By Ferial Berjawi
I was deeply interested in Professor Avruch’s session on culture and human rights,and I wish we had more time to reflect on cultural universalism and cultural relativism. Personally, I have thought about these questions a lot in my work with gender inequality issues in traditionally patriarchal societies in Lebanon. This understanding of these concepts is vital to the pragmatic implementation of humanitarian interventions and women empowerment programs in the field, particularly to ensure that our actions on the ground are not inflicting any harm on our target populations. For me, it is also important to reflect on them to determine my own moral compass and how I interact with these issues that are so salient in my daily life as a woman.
Personally, I find the cultural feminists’ claim that real equality should consider and value the biological differences of men and women to be valid and important. When relating that to human rights, I think it is important to examine, reform and transform human rights doctrines as well as institutional structures to ensure complete equality between men and women. This equality will not be achieved until human rights definitions and treaties highlight the current marginalization and oppression of women worldwide and explicitly “re-characterize” or “particularize” existing rights to include reproductive rights and sexual autonomy rights. It is only then when we can say that the international community considers women’s rights as human rights.
Similarly, I find a cultural feminist approach to be valuable in stressing the public/private dichotomy in gender equality efforts. Seeing as the oppression and control of women, particularly in Lebanon, is largely situated in the family unit and within a private sphere, rather than discriminatory legal frameworks, the ‘personal truly becomes the political’. As such, we should examine the micro layers of societies, down to the individual and family unit in addition to institutional and state structures to truly advance women’s movements.
That being said, I identify mostly as a liberal feminist since I disagree with cultural feminism heavy focus on the biological differences between men and women. The underlying rationale is that, instead of identifying women solely as autonomous individuals, they are seen as more oriented toward the family and other groups or communities than men. Although this may be true in modern societies, it is equally important to recognize the role of socialization in creating this reality. While it is imperative to acknowledge that these differences exist, this point of departure leaves room for further discrimination and misogyny that is justified on the basis of mere biological differences rather than seeing women as autonomous human beings that deserve to be treated equally regardless of their differences and/or similarities to men.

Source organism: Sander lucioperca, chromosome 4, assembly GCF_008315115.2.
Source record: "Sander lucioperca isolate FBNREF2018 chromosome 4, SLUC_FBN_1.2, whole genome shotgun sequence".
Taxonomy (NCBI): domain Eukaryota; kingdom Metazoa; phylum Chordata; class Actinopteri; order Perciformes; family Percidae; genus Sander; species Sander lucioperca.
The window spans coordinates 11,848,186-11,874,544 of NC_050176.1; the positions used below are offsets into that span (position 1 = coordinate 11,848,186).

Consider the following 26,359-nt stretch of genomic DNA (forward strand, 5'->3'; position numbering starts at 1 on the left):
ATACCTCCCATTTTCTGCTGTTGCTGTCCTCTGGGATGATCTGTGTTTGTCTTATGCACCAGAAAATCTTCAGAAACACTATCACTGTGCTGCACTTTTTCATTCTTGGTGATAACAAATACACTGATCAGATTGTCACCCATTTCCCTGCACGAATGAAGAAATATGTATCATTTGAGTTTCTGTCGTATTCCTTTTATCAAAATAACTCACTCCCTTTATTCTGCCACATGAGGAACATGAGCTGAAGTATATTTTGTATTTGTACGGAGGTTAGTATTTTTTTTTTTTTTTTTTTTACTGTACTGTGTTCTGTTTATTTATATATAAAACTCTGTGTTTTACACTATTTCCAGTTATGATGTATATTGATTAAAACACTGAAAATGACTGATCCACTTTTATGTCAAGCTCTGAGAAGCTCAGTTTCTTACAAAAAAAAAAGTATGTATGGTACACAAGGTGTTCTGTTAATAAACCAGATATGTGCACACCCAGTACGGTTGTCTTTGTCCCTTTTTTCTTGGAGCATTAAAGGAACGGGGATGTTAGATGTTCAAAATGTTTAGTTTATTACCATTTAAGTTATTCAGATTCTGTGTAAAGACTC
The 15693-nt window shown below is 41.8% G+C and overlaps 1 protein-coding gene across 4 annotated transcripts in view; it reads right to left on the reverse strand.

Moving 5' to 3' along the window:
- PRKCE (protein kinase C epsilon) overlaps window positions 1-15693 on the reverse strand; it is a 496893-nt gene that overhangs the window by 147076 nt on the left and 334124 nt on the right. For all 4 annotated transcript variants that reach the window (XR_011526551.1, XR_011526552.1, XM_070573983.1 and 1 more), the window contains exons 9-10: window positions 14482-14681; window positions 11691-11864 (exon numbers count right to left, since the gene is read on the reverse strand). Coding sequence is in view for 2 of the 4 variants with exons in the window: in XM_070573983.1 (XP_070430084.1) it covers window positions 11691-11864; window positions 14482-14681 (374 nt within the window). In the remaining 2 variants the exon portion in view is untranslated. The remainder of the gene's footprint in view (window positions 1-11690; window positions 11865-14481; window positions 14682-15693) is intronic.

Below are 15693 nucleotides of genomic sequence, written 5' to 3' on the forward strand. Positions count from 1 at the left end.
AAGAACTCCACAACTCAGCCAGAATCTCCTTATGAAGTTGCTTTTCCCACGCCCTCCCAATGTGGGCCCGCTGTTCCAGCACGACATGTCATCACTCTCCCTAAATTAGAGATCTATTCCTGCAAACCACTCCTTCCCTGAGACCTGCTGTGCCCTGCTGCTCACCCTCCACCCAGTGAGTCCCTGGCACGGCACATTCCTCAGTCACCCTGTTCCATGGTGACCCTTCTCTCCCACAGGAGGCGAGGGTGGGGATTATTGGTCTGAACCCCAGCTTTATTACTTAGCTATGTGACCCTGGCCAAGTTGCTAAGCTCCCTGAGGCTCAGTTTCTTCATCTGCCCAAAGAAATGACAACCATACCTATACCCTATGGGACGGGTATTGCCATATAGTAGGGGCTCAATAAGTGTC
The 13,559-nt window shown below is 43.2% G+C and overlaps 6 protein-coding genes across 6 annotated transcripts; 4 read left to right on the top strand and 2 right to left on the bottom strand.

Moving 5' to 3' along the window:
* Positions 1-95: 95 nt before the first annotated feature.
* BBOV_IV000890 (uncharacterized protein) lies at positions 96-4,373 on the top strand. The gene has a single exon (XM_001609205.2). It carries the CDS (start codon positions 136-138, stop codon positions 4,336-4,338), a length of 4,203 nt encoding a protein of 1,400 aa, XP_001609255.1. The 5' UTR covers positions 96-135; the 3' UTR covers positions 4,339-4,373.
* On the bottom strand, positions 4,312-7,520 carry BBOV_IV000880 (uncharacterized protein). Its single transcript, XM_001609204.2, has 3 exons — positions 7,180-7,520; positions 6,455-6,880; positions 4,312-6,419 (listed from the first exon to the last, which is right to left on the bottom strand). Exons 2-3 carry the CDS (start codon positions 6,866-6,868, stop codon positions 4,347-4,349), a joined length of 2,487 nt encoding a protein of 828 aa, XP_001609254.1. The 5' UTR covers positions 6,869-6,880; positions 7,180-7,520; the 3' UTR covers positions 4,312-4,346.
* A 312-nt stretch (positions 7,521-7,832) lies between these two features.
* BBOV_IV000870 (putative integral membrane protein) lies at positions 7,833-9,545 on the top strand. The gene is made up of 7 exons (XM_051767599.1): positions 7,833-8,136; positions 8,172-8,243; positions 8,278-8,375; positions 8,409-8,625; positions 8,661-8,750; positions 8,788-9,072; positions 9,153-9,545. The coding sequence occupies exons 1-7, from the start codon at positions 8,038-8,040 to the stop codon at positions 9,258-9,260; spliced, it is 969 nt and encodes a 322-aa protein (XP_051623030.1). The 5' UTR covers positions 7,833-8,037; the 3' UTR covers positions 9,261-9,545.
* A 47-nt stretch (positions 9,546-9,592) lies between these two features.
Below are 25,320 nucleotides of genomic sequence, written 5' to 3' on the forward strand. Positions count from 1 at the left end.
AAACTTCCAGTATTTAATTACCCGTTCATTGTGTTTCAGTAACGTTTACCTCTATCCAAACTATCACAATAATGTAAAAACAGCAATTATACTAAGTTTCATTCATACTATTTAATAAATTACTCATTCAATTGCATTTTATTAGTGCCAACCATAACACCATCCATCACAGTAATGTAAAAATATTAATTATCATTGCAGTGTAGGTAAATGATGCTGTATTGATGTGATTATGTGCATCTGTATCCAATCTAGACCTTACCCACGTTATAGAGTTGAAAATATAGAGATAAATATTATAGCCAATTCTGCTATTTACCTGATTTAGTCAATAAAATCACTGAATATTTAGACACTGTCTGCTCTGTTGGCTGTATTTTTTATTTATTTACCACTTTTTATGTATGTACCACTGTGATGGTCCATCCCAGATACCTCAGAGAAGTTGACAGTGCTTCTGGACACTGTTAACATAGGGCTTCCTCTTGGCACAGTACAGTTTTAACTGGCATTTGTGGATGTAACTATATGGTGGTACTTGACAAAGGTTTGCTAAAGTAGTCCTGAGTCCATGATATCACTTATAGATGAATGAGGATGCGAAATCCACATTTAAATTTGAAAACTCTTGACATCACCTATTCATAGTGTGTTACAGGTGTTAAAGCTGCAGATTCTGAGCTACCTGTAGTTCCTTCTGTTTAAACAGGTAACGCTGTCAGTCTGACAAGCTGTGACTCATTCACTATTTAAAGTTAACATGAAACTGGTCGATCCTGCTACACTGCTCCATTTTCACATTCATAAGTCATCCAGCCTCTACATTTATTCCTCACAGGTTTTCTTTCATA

In my nuanced liberal feminist approach, I uphold human rights as the primary standard for equality regardless of all other factors at play. As such, I identify as a cultural universalist with the strong belief that there is a universal set of norms, rights, and frameworks that transcend geography, space and time. On the other end of the spectrum are cultural relativists who, like cultural feminists, reject the universality of human rights and attempt to understand culture on its own terms, using its own internal logic. They claim that it would be harmful and ineffective to bring an external framework of gender equality and superimpose that lens to understand the social efficacy of the gender dynamics at place, and instead, we should understand how people make sense of this reality given their own context. They critique culture universalism as a Western hegemonic approach that only expands the locus of Western dominance. Similar to cultural feminists, cultural relativists’ approach is based on the notion that cultures, like genders, are different, and we need to acknowledge and respect these differences in efforts to achieve gender equality rather than adhering to a Western notions of rights.
However, I firmly believe that relativism gives way for people to become apologists for morally reprehensible forms of oppression, and its focus on culture sensitivity truly hinders women’s empowerment movements around the world. To ensure real equality between men and women, we cannot accept discrimination as an intractable element of society. We surely should not legitimize and use a patriarchal and misogynistic society’s system of logic as it will be deeply immoral, unjust, and based on the superiority of men over women. Instead, realities should change, and they have changed in the past with the right mobilization and efforts. If culture were immutable, women would still not have the right to vote and female infants’ bodies would still be scarified as part of cultural rituals. Feminist movements should be grounded in the notion that there are inalienable rights that everyone should have and that women’s bodies and wellbeing are not up to debate regardless of embedded cultural norms and traditions. We should be able to unapologetically criticize and transform this system logic to establish a world where everyone is treated equally, with the full dignity and respect to which they are entitled.